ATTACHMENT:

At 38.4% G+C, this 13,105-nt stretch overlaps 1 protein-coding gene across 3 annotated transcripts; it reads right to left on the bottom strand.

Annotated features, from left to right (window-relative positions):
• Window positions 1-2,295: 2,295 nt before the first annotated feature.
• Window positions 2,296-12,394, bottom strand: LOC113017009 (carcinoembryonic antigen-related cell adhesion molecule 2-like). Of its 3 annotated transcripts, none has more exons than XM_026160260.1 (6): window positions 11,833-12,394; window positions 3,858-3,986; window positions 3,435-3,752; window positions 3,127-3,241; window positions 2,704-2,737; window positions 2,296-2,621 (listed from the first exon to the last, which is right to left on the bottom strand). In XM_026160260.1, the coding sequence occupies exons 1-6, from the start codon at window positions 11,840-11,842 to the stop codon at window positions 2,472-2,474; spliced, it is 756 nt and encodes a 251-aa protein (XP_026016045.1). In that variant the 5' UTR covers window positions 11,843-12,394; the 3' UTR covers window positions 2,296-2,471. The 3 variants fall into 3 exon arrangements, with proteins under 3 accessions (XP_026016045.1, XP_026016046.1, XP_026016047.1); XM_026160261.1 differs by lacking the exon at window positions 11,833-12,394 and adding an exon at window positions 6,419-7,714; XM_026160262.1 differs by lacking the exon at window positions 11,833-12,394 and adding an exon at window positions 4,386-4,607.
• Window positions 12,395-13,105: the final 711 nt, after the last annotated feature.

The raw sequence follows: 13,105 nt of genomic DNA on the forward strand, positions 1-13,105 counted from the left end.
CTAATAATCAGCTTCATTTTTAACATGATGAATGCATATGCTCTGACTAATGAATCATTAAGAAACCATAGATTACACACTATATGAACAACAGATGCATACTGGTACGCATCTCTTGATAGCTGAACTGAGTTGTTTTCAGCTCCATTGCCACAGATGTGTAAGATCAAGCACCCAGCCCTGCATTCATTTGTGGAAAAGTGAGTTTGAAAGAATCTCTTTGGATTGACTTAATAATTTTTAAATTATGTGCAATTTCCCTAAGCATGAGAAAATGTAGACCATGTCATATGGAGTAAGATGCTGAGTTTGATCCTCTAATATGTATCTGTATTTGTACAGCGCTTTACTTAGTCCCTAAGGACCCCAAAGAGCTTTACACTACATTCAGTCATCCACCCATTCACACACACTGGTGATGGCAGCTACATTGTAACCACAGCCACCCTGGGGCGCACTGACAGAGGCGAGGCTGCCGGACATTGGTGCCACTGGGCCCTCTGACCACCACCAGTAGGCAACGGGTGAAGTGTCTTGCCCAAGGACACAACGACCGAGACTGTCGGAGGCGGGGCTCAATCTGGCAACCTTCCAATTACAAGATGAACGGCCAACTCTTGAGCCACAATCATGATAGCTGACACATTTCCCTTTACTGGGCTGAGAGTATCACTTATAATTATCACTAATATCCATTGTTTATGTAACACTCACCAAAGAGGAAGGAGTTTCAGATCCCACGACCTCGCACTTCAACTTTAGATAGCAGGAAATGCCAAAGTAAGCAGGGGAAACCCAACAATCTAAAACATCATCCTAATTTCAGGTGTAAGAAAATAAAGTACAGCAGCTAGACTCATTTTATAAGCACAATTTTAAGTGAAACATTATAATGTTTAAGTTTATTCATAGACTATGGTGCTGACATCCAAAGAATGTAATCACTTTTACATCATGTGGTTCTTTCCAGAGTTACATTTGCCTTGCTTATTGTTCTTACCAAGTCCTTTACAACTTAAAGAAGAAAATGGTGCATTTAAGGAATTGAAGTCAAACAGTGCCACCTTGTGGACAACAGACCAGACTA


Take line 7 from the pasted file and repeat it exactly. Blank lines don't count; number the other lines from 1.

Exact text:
CTAATAATCAGCTTCATTTTTAACATGATGAATGCATATGCTCTGACTAATGAATCATTAAGAAACCATAGATTACACACTATATGAACAACAGATGCATACTGGTACGCATCTCTTGATAGCTGAACTGAGTTGTTTTCAGCTCCATTGCCACAGATGTGTAAGATCAAGCACCCAGCCCTGCATTCATTTGTGGAAAAGTGAGTTTGAAAGAATCTCTTTGGATTGACTTAATAATTTTTAAATTATGTGCAATTTCCCTAAGCATGAGAAAATGTAGACCATGTCATATGGAGTAAGATGCTGAGTTTGATCCTCTAATATGTATCTGTATTTGTACAGCGCTTTACTTAGTCCCTAAGGACCCCAAAGAGCTTTACACTACATTCAGTCATCCACCCATTCACACACACTGGTGATGGCAGCTACATTGTAACCACAGCCACCCTGGGGCGCACTGACAGAGGCGAGGCTGCCGGACATTGGTGCCACTGGGCCCTCTGACCACCACCAGTAGGCAACGGGTGAAGTGTCTTGCCCAAGGACACAACGACCGAGACTGTCGGAGGCGGGGCTCAATCTGGCAACCTTCCAATTACAAGATGAACGGCCAACTCTTGAGCCACAATCATGATAGCTGACACATTTCCCTTTACTGGGCTGAGAGTATCACTTATAATTATCACTAATATCCATTGTTTATGTAACACTCACCAAAGAGGAAGGAGTTTCAGATCCCACGACCTCGCACTTCAACTTTAGATAGCAGGAAATGCCAAAGTAAGCAGGGGAAACCCAACAATCTAAAACATCATCCTAATTTCAGGTGTAAGAAAATAAAGTACAGCAGCTAGACTCATTTTATAAGCACAATTTTAAGTGAAACATTATAATGTTTAAGTTTATTCATAGACTATGGTGCTGACATCCAAAGAATGTAATCACTTTTACATCATGTGGTTCTTTCCAGAGTTACATTTGCCTTGCTTATTGTTCTTACCAAGTCCTTTACAACTTAAAGAAGAAAATGGTGCATTTAAGGAATTGAAGTCAAACAGTGCCACCTTGTGGACAACAGACCAGACTA